Commercial vs. Functional vs. Emotional: A Case Study on Page Title SEO Testing
The author’s views are entirely his or her own (excluding the unlikely event of hypnosis) and may not always reflect the views of Moz.
My dad used to tell me that the one thing you invest in for your car is the tires. I had a habit of asking the garage for the cheapest tires they had, but my dad would say “that rubber is the only thing between you and the road”. He had a point, and today I invest in those tires to get me to my destination safer.
There’s a similar trap that search marketers and SEOs can easily fall into. In our fast-paced day-to-day lives, we can often underestimate the power of copy, even though, like my tires and the road, it’s the only thing between our business and our customers. Much like my tires, if you don’t invest in it, you’re in for a bad time.
To that end, I’ve used SEO Testing to trial different copy types in product page titles, and want to share the results of that test.
Customers are more likely to click organic search engine results featuring content that is commercially focused, using language like “free” or “best value”.
Every good test starts with a hypothesis. It’s nothing more than an idea that I want to test and learn from. While there’s an outcome I expect, the data is all I really care about. That’s where SEO Testing comes in.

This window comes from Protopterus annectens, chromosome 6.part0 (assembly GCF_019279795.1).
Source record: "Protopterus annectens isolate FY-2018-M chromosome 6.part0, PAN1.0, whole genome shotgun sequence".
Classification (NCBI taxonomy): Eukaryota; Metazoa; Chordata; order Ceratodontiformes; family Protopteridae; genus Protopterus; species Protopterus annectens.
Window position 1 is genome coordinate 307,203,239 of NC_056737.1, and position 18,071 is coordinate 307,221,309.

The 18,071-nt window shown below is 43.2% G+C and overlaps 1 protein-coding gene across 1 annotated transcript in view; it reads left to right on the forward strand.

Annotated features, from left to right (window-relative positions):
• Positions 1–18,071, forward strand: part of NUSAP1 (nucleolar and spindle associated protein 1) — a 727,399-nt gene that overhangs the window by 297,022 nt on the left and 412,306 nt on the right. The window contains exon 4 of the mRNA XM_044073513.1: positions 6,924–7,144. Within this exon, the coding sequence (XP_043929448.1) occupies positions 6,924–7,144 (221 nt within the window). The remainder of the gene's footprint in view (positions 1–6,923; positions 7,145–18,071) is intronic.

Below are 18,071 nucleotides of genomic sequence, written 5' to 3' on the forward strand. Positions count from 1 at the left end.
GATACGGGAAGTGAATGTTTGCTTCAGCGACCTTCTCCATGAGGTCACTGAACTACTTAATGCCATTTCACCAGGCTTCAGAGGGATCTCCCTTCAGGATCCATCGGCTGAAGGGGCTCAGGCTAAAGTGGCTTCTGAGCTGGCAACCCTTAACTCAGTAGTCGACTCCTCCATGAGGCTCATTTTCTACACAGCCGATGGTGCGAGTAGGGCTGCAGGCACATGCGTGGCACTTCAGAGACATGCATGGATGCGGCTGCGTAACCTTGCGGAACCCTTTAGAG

The test itself had some simple steps. I was updating page titles across a range of mobile phone product pages, so that these would appear in the SERPs in front of our customers. To measure success, the primary KPI was CTR, observed in Google Search Console.
The test would run across all phones on the Three website for six weeks. The control CTR data was collected from the six weeks prior to updating the page titles.
Instead of simply changing page titles to commercial content, I decided to hedge my bets a little and cover the spread with some additional test parameters. If commercial copy didn’t work, what copy did connect with our customers the best?
In addition to a bucket of page titles focused on commercial content, I also added two “backup buckets” for functional and emotional copy.
I used the new SEO Testing Group Test functionality to create three groups:
Commercial content page titles
Functional content page titles
Emotional content page titles
Commercial content focused on appealing to the financial aspects of a purchase decision. Functional copy stuck to the facts and just simply said what you would be finding on the page you clicked through to. Emotional took a softer and “fluffier” approach.
Here are some examples of the content we used:
Commercial: iPhone 12 Pro Max | Buy Now At Our Best Ever Price | Three
Functional: Samsung Galaxy A02s | A Powerful Entry Level Phone | Three
Emotional: iPhone 11 | Get The iPhone You Always Wanted | Three
Google being Google
Just as this test was ending, Google started to use their AI-power to rewrite page titles, steering away from using the provided page titles less and less. Fortunately, this test was finishing at the same time Google was rolling this functionality out, and to the best of my knowledge, the test was not impacted by the update. I was running the test in the Irish market, which had seen very few page title re-writes at the time.